I curl around a pillow, recalling my latest episode of caring for my two youngest energists…
Christmas Eve, 10:20 p.m. One last check on the boys as they drifted off to sleep. Then I heard it. A groaning cry. “My tummy hurts!” Quickly guiding Richard into the bathroom, I ran for a bucket.
In disbelief, I heard Rodney crying out. Just in time, I stuck the bucket under him. Within a minute, they’d both vomited. The stomach flu, no doubt.
My husband’s face registered complete disbelief. I couldn’t help laughing. “If I’m going to stay up with one, I may as well stay up with two!”
What a night: two boys and two buckets. Every 15-20 minutes I leaped up and grabbed one or both buckets. A well-synchronized pair, they always vomited within a minute or two of each other. Once I had a bucket held out in each hand.
Poor little boys with faces white and tummies twisted. I lovingly patted their backs. I wiped faces, and offered sips of Sprite. My own stomach never once churned. With a book and a Bible beside me, I read, slept, jumped up, prayed, snoozed, jumped up, and repeated.
My husband and two oldest children, squeamish and wide-awake, retreated to the farthest end of the house where they tried drowning out the acoustics.
Occasionally my husband emerged to peak in. “I wish I could help,” he’d say, “But my own stomach is hurting.” His face would twist into a something-smells-awful look and he’d breathe, “You’re beautiful. You are so beautiful!” before quickly retreating.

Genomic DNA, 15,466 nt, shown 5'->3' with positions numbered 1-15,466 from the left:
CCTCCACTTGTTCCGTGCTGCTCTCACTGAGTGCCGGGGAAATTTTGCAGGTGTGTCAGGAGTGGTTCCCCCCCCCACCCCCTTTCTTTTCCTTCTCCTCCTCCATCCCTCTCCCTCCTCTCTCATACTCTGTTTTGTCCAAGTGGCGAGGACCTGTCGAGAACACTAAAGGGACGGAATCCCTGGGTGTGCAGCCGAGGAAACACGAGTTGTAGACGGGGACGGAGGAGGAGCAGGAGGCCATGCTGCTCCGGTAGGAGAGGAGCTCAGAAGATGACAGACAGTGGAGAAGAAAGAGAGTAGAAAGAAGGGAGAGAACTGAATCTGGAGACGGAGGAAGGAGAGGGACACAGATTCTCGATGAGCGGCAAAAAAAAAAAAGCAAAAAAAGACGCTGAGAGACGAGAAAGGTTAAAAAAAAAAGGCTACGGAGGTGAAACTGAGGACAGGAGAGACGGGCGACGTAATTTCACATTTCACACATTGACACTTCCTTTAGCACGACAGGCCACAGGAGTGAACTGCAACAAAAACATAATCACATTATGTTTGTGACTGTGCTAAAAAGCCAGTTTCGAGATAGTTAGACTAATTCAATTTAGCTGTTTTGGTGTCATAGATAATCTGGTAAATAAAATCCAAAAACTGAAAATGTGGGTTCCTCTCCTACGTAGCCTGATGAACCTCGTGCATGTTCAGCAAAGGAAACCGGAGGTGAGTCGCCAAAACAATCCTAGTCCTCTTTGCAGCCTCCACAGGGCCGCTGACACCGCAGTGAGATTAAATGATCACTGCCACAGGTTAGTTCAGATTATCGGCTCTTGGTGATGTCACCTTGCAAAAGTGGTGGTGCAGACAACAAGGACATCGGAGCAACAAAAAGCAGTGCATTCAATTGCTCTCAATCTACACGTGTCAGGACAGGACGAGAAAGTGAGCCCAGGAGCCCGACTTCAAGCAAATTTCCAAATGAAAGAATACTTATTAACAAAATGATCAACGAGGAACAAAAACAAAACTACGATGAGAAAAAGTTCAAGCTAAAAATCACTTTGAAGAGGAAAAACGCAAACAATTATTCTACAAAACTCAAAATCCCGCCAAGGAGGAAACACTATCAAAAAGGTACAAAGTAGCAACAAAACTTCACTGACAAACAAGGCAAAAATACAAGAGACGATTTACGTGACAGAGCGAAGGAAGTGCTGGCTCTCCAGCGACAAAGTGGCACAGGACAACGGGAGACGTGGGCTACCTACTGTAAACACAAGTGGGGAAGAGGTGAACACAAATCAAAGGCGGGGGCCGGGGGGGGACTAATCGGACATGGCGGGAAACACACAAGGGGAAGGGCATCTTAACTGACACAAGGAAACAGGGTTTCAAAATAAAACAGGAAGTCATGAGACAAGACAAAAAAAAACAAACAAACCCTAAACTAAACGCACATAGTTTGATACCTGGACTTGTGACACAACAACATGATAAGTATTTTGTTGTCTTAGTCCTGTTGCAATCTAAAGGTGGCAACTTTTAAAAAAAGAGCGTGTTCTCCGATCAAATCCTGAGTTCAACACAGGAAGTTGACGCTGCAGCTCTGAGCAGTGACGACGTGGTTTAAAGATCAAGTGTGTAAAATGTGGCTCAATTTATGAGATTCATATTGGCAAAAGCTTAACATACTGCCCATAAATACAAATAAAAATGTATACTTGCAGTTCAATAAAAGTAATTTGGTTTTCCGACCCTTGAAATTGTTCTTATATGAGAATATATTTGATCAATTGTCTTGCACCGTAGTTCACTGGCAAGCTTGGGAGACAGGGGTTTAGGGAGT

Activity finally ceased at 2:00 a.m.
In the kitchen, dishes rattled and banged. The door remained closed. I felt myself drifting away.
Then right outside my door:
It’s Lindsay. With loud and great expression she reads the entire psalm. “O Lord God of my salvation, I have cried day and night before thee:… for my soul is full of troubles: and my life draweth nigh unto the grave. I am as a man that hath no strength:… Thou hast put away mine acquaintance far from me;… thou hast made me an abomination unto them: I am shut up, and I cannot come forth. Mine eye mourneth by reason of affliction: Lord, I have called daily upon thee, I have stretched out my hands unto thee.”
My eye was not only mourning by reason of affliction, it was weeping from laughter, and the love-warmth of children.
(Later I discovered that Angela, knowing her sister greatly dislikes dishwashing, suggested that she’d wash while Lindsay read a Psalm. Lindsay had picked the Psalm at random.)
Eventually I slept, eventually the pills worked, and I awoke with pain abated and a warm realization.
The realization was that in the “normal” sicknesses of family life we’ve formed some one-of-a-kind memories that cannot be created any other way. Difficult memories, tiring ones. But memories of support and care. Memories of being there for each other when we most need a loving touch.
So I stand with a bucket outstretched in each hand and I say that almost I enjoy ill health.
~ Guest post by Dianna Overholt who is a Mennonite mother of five and author of Guiding the House, which is a delightful Home Organizer. See our last giveaway for details.